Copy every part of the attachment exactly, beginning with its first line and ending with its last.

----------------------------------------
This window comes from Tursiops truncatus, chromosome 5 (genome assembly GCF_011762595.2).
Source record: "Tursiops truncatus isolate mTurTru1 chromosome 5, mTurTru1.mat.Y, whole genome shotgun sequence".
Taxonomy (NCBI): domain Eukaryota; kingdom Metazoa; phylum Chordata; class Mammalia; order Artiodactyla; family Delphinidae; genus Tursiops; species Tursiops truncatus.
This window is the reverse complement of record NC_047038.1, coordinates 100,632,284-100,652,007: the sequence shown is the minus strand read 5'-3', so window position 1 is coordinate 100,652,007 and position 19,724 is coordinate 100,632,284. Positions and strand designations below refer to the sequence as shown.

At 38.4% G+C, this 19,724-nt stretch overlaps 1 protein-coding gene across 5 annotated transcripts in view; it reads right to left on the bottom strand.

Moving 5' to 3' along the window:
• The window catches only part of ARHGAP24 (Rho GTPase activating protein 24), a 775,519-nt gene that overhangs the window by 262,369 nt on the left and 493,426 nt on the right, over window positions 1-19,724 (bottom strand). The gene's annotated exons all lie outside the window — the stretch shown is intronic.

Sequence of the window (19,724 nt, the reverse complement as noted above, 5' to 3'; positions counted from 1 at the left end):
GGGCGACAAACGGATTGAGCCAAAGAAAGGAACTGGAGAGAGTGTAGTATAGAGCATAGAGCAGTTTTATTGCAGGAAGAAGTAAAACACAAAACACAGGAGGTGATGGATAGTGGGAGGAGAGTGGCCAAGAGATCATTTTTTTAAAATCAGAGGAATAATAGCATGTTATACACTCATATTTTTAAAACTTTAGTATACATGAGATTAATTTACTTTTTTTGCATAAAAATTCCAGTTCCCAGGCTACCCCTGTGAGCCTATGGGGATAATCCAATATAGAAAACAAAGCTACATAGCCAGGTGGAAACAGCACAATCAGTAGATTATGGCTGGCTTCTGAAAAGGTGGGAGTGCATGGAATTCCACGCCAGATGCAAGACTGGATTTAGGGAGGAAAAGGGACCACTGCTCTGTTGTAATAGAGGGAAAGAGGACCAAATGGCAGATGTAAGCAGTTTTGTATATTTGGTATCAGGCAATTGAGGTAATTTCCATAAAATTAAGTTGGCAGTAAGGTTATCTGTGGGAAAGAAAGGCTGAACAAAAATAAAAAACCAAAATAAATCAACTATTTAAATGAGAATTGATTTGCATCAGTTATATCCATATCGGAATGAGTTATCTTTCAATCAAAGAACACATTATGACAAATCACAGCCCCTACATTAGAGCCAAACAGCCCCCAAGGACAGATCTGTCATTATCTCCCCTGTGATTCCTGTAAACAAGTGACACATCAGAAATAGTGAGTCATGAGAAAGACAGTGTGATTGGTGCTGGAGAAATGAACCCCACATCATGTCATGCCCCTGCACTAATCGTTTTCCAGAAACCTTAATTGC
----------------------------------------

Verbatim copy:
This window comes from Tursiops truncatus, chromosome 5 (genome assembly GCF_011762595.2).
Source record: "Tursiops truncatus isolate mTurTru1 chromosome 5, mTurTru1.mat.Y, whole genome shotgun sequence".
Taxonomy (NCBI): domain Eukaryota; kingdom Metazoa; phylum Chordata; class Mammalia; order Artiodactyla; family Delphinidae; genus Tursiops; species Tursiops truncatus.
This window is the reverse complement of record NC_047038.1, coordinates 100,632,284-100,652,007: the sequence shown is the minus strand read 5'-3', so window position 1 is coordinate 100,652,007 and position 19,724 is coordinate 100,632,284. Positions and strand designations below refer to the sequence as shown.

At 38.4% G+C, this 19,724-nt stretch overlaps 1 protein-coding gene across 5 annotated transcripts in view; it reads right to left on the bottom strand.

Moving 5' to 3' along the window:
• The window catches only part of ARHGAP24 (Rho GTPase activating protein 24), a 775,519-nt gene that overhangs the window by 262,369 nt on the left and 493,426 nt on the right, over window positions 1-19,724 (bottom strand). The gene's annotated exons all lie outside the window — the stretch shown is intronic.

Sequence of the window (19,724 nt, the reverse complement as noted above, 5' to 3'; positions counted from 1 at the left end):
GGGCGACAAACGGATTGAGCCAAAGAAAGGAACTGGAGAGAGTGTAGTATAGAGCATAGAGCAGTTTTATTGCAGGAAGAAGTAAAACACAAAACACAGGAGGTGATGGATAGTGGGAGGAGAGTGGCCAAGAGATCATTTTTTTAAAATCAGAGGAATAATAGCATGTTATACACTCATATTTTTAAAACTTTAGTATACATGAGATTAATTTACTTTTTTTGCATAAAAATTCCAGTTCCCAGGCTACCCCTGTGAGCCTATGGGGATAATCCAATATAGAAAACAAAGCTACATAGCCAGGTGGAAACAGCACAATCAGTAGATTATGGCTGGCTTCTGAAAAGGTGGGAGTGCATGGAATTCCACGCCAGATGCAAGACTGGATTTAGGGAGGAAAAGGGACCACTGCTCTGTTGTAATAGAGGGAAAGAGGACCAAATGGCAGATGTAAGCAGTTTTGTATATTTGGTATCAGGCAATTGAGGTAATTTCCATAAAATTAAGTTGGCAGTAAGGTTATCTGTGGGAAAGAAAGGCTGAACAAAAATAAAAAACCAAAATAAATCAACTATTTAAATGAGAATTGATTTGCATCAGTTATATCCATATCGGAATGAGTTATCTTTCAATCAAAGAACACATTATGACAAATCACAGCCCCTACATTAGAGCCAAACAGCCCCCAAGGACAGATCTGTCATTATCTCCCCTGTGATTCCTGTAAACAAGTGACACATCAGAAATAGTGAGTCATGAGAAAGACAGTGTGATTGGTGCTGGAGAAATGAACCCCACATCATGTCATGCCCCTGCACTAATCGTTTTCCAGAAACCTTAATTGC